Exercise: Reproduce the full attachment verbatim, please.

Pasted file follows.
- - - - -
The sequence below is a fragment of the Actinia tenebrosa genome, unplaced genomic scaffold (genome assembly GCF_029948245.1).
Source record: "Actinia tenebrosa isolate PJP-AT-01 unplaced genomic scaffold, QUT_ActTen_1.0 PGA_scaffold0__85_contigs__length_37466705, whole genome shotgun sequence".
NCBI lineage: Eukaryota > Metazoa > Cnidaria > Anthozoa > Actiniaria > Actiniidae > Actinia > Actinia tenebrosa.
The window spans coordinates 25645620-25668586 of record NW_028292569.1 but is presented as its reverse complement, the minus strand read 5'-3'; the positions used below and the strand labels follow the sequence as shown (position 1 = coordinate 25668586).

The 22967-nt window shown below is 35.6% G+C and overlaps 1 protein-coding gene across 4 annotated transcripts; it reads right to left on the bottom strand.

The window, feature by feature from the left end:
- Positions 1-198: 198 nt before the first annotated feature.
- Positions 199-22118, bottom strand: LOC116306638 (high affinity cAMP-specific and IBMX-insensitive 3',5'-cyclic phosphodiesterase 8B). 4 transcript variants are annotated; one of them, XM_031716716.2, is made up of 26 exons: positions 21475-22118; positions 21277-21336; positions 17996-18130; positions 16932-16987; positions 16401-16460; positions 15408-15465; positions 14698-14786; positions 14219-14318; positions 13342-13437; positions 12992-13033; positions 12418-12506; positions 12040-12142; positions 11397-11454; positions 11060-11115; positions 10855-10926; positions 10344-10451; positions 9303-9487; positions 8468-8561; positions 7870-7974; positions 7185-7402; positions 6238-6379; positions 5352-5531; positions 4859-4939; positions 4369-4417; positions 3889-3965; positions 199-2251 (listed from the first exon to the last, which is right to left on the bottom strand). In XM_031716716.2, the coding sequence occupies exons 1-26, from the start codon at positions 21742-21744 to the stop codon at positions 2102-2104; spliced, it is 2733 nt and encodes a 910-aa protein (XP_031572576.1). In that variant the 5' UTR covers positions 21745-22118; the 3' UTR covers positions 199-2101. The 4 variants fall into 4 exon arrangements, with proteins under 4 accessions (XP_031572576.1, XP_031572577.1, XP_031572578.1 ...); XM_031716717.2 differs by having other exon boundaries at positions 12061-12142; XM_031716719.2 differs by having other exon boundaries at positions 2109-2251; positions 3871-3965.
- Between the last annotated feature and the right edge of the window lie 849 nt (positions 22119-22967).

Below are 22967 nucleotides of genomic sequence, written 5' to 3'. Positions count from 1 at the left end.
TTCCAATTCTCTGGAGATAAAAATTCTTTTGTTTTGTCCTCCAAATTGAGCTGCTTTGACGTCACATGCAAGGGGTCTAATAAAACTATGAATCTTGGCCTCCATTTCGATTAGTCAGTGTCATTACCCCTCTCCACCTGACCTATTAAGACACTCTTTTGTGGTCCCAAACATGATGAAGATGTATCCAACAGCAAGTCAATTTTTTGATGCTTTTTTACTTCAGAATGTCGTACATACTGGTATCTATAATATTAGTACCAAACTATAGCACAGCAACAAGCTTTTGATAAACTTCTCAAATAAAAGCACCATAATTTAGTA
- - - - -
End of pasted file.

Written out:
The sequence below is a fragment of the Actinia tenebrosa genome, unplaced genomic scaffold (genome assembly GCF_029948245.1).
Source record: "Actinia tenebrosa isolate PJP-AT-01 unplaced genomic scaffold, QUT_ActTen_1.0 PGA_scaffold0__85_contigs__length_37466705, whole genome shotgun sequence".
NCBI lineage: Eukaryota > Metazoa > Cnidaria > Anthozoa > Actiniaria > Actiniidae > Actinia > Actinia tenebrosa.
The window spans coordinates 25645620-25668586 of record NW_028292569.1 but is presented as its reverse complement, the minus strand read 5'-3'; the positions used below and the strand labels follow the sequence as shown (position 1 = coordinate 25668586).

The 22967-nt window shown below is 35.6% G+C and overlaps 1 protein-coding gene across 4 annotated transcripts; it reads right to left on the bottom strand.

The window, feature by feature from the left end:
- Positions 1-198: 198 nt before the first annotated feature.
- Positions 199-22118, bottom strand: LOC116306638 (high affinity cAMP-specific and IBMX-insensitive 3',5'-cyclic phosphodiesterase 8B). 4 transcript variants are annotated; one of them, XM_031716716.2, is made up of 26 exons: positions 21475-22118; positions 21277-21336; positions 17996-18130; positions 16932-16987; positions 16401-16460; positions 15408-15465; positions 14698-14786; positions 14219-14318; positions 13342-13437; positions 12992-13033; positions 12418-12506; positions 12040-12142; positions 11397-11454; positions 11060-11115; positions 10855-10926; positions 10344-10451; positions 9303-9487; positions 8468-8561; positions 7870-7974; positions 7185-7402; positions 6238-6379; positions 5352-5531; positions 4859-4939; positions 4369-4417; positions 3889-3965; positions 199-2251 (listed from the first exon to the last, which is right to left on the bottom strand). In XM_031716716.2, the coding sequence occupies exons 1-26, from the start codon at positions 21742-21744 to the stop codon at positions 2102-2104; spliced, it is 2733 nt and encodes a 910-aa protein (XP_031572576.1). In that variant the 5' UTR covers positions 21745-22118; the 3' UTR covers positions 199-2101. The 4 variants fall into 4 exon arrangements, with proteins under 4 accessions (XP_031572576.1, XP_031572577.1, XP_031572578.1 ...); XM_031716717.2 differs by having other exon boundaries at positions 12061-12142; XM_031716719.2 differs by having other exon boundaries at positions 2109-2251; positions 3871-3965.
- Between the last annotated feature and the right edge of the window lie 849 nt (positions 22119-22967).

Below are 22967 nucleotides of genomic sequence, written 5' to 3'. Positions count from 1 at the left end.
TTCCAATTCTCTGGAGATAAAAATTCTTTTGTTTTGTCCTCCAAATTGAGCTGCTTTGACGTCACATGCAAGGGGTCTAATAAAACTATGAATCTTGGCCTCCATTTCGATTAGTCAGTGTCATTACCCCTCTCCACCTGACCTATTAAGACACTCTTTTGTGGTCCCAAACATGATGAAGATGTATCCAACAGCAAGTCAATTTTTTGATGCTTTTTTACTTCAGAATGTCGTACATACTGGTATCTATAATATTAGTACCAAACTATAGCACAGCAACAAGCTTTTGATAAACTTCTCAAATAAAAGCACCATAATTTAGTA